Lapping at his qualifying time, Budd disappeared into the distance – playing the trump to set a scorching early pace in order to build a sufficient gap to button off later in the race when the tyres were spent. Warrian was the thorn in the argument, as he moved into second and stalked Budd, knowing he would have one less fuel stop. The Avon Z1-B was into the pits 77 minutes after the race began, and for the first time the ‘Swirl-filler’ sprang into action and the bike was away with Heyes in the saddle after being stationary for just 6.5 seconds. Warrian took over the lead with 40 minutes still in the tank, with the BMWs enjoying a similar on-track reshuffle.
Team Avon was back into the lead just after half distance and remained there for the rest of the race. The early pace had been eased to 63-second laps as the rear tyre passed its prime, but the buffer to the Ken Blake/Tony Hatton BMW R90 S was still more than half a lap when the chequered flag came out at 4pm. Budd and Heyes, who rode with his wrist strapped after his qualifying crash, averaged 113.19 km/h and beat the previous race record by five laps. For Avon, it was their third victory in a row and their first as an official entrant.
After the frame swap, Budd’s old Z1-B had already lost some of its provenance, and the 1977 season took care of a good deal more. Team Avon acquired several other Z1-Bs in the knowledge that the old bikes were a much better bet than either the Z900 or the new Z1000. The hectic race program in 1977, which included Bathurst and several national open meetings as well as the ‘endurance’ races such as the Calder Two Hour and Surfers Three Hour races, meant that bits were swapped from bike to bike on a regular basis. Greg Easton however, had the foresight to collect many of the parts from the 1976 Six Hour-winning machine, and store them away in their as-raced condition.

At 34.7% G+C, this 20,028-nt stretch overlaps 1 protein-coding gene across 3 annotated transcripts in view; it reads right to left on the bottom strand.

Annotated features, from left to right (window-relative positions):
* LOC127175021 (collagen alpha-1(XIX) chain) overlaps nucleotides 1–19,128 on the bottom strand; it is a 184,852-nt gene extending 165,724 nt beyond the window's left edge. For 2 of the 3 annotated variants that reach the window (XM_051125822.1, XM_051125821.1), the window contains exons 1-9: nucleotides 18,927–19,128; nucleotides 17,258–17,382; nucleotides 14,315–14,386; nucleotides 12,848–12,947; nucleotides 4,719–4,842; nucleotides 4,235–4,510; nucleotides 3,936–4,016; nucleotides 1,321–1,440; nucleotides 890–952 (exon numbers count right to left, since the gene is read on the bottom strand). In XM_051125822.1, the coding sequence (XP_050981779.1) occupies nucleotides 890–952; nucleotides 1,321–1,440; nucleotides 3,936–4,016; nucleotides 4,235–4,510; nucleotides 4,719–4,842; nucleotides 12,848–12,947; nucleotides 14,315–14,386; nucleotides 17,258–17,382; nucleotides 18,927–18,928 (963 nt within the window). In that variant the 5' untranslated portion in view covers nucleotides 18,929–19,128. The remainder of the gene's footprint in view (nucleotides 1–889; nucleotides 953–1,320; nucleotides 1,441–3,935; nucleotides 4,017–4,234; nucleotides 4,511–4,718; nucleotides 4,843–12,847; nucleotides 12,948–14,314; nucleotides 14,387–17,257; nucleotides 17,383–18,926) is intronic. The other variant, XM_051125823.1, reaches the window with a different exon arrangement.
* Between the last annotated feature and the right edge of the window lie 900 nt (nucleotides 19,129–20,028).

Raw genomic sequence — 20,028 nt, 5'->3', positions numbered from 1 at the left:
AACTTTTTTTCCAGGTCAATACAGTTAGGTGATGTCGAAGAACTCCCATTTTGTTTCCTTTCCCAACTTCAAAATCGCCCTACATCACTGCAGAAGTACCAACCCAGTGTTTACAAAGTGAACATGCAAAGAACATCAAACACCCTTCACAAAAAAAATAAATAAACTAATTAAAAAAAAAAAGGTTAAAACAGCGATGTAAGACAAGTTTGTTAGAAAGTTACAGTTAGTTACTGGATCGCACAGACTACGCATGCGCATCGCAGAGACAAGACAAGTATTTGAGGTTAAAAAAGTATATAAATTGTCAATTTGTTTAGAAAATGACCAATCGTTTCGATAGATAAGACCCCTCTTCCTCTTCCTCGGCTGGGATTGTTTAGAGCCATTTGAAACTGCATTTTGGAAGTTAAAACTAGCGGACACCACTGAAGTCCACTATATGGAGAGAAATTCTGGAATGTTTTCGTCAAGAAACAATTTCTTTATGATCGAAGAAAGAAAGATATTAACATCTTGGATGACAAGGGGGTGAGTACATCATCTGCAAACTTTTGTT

Thus it came to be, almost thirty years after the event, Erik Soetens bumped into Greg Eaton in a supermarket. Naturally the talk swung to the good old racing days and greg disclosed that he still had the white Avon tank, seat, side covers and sundry other parts from the winning 1976 Z1-B in his garage. By the time he’d got his groceries home, Erik had formed a plan to recreate the machine. Erik is a self-confessed Z1 tragic (he currently has six), so he had no trouble in assembling a Z1-B and fitting the Avon equipment. Probably the most difficult aspect of the job was locating a set of Avon Roadrunner tyres, but these were eventually sourced (the front one came from the roof of my workshop – Ed.). “The rear was so old I couldn’t get it off the rim”, said Erik, “so I swapped the whole wheel. They’re as hard as rocks – strictly for show only.” In assembling the machine, Erik made contact with Lindsay Walker, who still had Jim’s white Avon leathers, and donated them to the project.
Sadly, Jim Budd is no longer with us, succumbing to a heart condition five years ago. However his team mate from those days, Roger Heyes is very much still in the fold and still racing superbikes and supersport machines in Queensland, where he has lived for 20 years.
The recreated Team Avon Z-1B is now on display at the National Motor Racing Museum at Bathurst, alongside another Six Hour winner, the Wayne Gardner/Andrew Johnson Honda CB1100R from 1980.
Story: Jim Scaysbrook • Photos: Michael Andrews Phillip Hall, Jeff Neild, Jim Scaysbrook
Specifications: 1974 Kawasaki Z1-B
Engine: Air-cooled four cylinder DOHC
Dimensions: 66mm x 66mm
Power: 82 hp (59.9 kW) @ 8500 rpm
Torque: 54.3 ft lbs (76.63 Nm @ 7000 rpm
Induction: 4 x 28mm
Gearbox: 5 speed
Chassis: Tubular double cradle
Suspension: Front: Telescopic Rear: 2 x
Wheelbase: 1490mm (58.7 inches)
Brakes: Front: single 296mm disc with 2-piston calliper
Rear: 200mm drum
Tyres: Front: 300 x 19 Rear: 400 x 18
Fuel capacity:16 litres
Weight: 232 kg (511.5 lbs)
Top speed: 210 km/h
Owner: Erik Soetens